It’s A Mural, In The Making

The one-two confluence of Black History Month and Women’s History Month had been drawing to a close and the moment had drawn a small collective of creatives and budding young artists to come together to paint a mural that will eventually adorn the walls of a local Food Bazaar, along Wyckoff Avenue, where it will serve as something of a poignant tribute to reflect back on this time of year. 

Urban Decay, the California cosmetics brand run by the L’Oréal beauty conglomerate, and long celebrated for creating iconic smokey eye looks and its commitment to hawking what they call cruelty-free products, had put the money behind the project. It was being worked by Groundswell NYC, a local nonprofit that has put up some 500 murals in the city since 1996, including a few that have adorned walls in Bushwick throughout the years. This latest project was a showcase for the artistic prowess of one Jade Purple Brown, a digital artist based in Brooklyn. 

Brown had created this latest mural digitally, as well, called Making History. It portrays a captivating close-up of a Black woman, her visage adorned with a gentle smile. Above her eyes, fiery hues of red and yellow intertwine delicately as her eyeshadow ascends into a vibrant blue and black motif, resembling wings. The Urban Decay “UD” trademark adorns the top left corner.  Positioned in the lower left corner, bold block letters declare, “History In The Making,” infusing Brown’s portrait with its timely significance. 

Her digital piece, originally commissioned as a towel design for Urban Decay, had been transposed onto a colossal mural canvas by Michaela “Miki” Muserra, an artist who works for Groundswell, which is headquartered in Gowanus. The group’s project had brought along over 40 others too, including 15 artists in an after-school program Groundswell runs, along with some 17 local content creators. The students had come from FIT, Gotham, and the Brooklyn High School of the Arts. 

But Brown’s own artistic vision, characterized by its lively palette of bright, vibrant colors, serves as the guiding thread throughout the piece. A glimpse into her portfolio reveals a kaleidoscope of hues—radiant oranges, vivid pinks, and striking blues—transforming various subjects, from the exuberant forms of Black women in joyful poses to a whimsical collaboration with Build-A-Bear Workshop, where the iconic plush bears are reimagined as colorful fashion icons. 

When asked about her love for vibrancy, she tells me that “the rationale behind my depiction of bold, dynamic, confident women in vibrant hues is rooted in my desire to present myself similarly in the world. Growing up, I never witnessed Black women being portrayed in this manner.” 

Her fixation on luminosity seems to seamlessly aligns with her work with the Urban Decay brand which itself champions “high-pigmented, long-lasting color.”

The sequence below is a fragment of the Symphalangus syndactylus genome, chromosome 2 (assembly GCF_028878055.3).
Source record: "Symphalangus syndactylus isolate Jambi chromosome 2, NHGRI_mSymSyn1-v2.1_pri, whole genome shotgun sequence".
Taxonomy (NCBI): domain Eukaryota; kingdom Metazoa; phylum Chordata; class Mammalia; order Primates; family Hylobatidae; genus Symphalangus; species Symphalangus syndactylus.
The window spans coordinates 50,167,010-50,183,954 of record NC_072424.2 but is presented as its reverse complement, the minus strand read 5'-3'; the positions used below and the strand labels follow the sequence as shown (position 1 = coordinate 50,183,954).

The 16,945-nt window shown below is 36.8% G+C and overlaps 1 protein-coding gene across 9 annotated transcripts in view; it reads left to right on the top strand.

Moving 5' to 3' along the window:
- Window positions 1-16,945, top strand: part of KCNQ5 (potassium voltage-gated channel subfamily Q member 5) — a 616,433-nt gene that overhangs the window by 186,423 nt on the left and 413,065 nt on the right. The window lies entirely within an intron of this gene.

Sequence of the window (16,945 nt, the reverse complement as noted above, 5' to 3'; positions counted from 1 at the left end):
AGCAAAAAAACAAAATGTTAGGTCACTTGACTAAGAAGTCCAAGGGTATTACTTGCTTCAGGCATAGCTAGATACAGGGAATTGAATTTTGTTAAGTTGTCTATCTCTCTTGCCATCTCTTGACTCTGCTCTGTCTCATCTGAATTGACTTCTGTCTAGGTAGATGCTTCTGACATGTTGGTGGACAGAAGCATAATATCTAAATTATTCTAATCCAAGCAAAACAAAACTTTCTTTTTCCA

She specializes in digital art as a medium and wields a computer instead of a paintbrush for most of her work. When telling me about how technology is changing the world for young artists like herself, she says, “it’s looked down upon to use digital art but with everything being AI, that is where it’s heading. It’s a lot more accessible for people.”

“One thing that’s been helpful from what I’ve been seeing, social media is so bad but it can be used for good for young artists. I did not have any examples of thriving artists growing up. It was all education about struggling artists. Through Instagram and even sites like Tumblr, you’re able to see that you’re not weird in what you like. They are able to see examples of what they could be through the internet and social media. They have access to learning and technique through YouTube and tutorials.”

Brown is, unsurprisingly, optimistic about how the internet and AI will change the way she works. 

“The internet makes art accessible for all rather than keeping it exclusively for those that can afford art supplies.”

The vision of 40 people painting her peice together was an inspiring sight, as high school students and content creators could be heard laughing together and drawing on small versions of the mural design, as well as the actual larger version plastered on the wall next to an array of paintbrushes and paint cans. Claudine DeSola, who works for the group, tells me that “Food Bazaar regularly partners with Groundswell in using art as a tool to beautify and enliven our communities. They have donated over a dozen walls to Groundswell.”

The mural will transition from Gowanus to Bushwick later this year for a months-long installation, where Brown tells me that “basically, we’re painting it now but once we leave, they’re gonna do another protective coat [so] if someone in Bushwick comes and draws a mustache or a nose ring, they can wipe it away with ease.” 

Hopefully, perhaps, no wiping will be required once this beautifully vibrant mural graces the neighborhood. Talking to Brown, it’s hard not to share her enthusiasm. 

“I really hope it brightens people’s day as they’re on their commute and helps them feel seen. All the colors are going to excite people and light them up inside,” she says. 

Photos taken by Michelle Maier.

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